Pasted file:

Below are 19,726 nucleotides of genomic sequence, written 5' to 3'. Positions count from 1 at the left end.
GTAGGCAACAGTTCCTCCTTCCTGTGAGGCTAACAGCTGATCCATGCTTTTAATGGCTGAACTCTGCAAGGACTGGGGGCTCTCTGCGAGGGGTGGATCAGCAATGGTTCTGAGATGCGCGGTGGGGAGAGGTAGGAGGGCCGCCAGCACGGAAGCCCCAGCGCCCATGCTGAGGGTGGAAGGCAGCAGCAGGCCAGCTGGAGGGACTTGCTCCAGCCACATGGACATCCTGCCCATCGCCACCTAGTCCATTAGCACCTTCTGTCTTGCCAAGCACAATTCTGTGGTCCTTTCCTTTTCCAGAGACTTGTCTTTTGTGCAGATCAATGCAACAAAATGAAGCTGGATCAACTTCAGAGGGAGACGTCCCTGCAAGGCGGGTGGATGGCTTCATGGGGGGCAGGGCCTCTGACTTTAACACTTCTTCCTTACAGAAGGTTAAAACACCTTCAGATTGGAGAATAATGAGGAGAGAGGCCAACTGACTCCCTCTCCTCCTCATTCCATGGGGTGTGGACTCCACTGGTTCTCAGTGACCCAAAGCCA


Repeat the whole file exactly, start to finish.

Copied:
Below are 19,726 nucleotides of genomic sequence, written 5' to 3'. Positions count from 1 at the left end.
GTAGGCAACAGTTCCTCCTTCCTGTGAGGCTAACAGCTGATCCATGCTTTTAATGGCTGAACTCTGCAAGGACTGGGGGCTCTCTGCGAGGGGTGGATCAGCAATGGTTCTGAGATGCGCGGTGGGGAGAGGTAGGAGGGCCGCCAGCACGGAAGCCCCAGCGCCCATGCTGAGGGTGGAAGGCAGCAGCAGGCCAGCTGGAGGGACTTGCTCCAGCCACATGGACATCCTGCCCATCGCCACCTAGTCCATTAGCACCTTCTGTCTTGCCAAGCACAATTCTGTGGTCCTTTCCTTTTCCAGAGACTTGTCTTTTGTGCAGATCAATGCAACAAAATGAAGCTGGATCAACTTCAGAGGGAGACGTCCCTGCAAGGCGGGTGGATGGCTTCATGGGGGGCAGGGCCTCTGACTTTAACACTTCTTCCTTACAGAAGGTTAAAACACCTTCAGATTGGAGAATAATGAGGAGAGAGGCCAACTGACTCCCTCTCCTCCTCATTCCATGGGGTGTGGACTCCACTGGTTCTCAGTGACCCAAAGCCA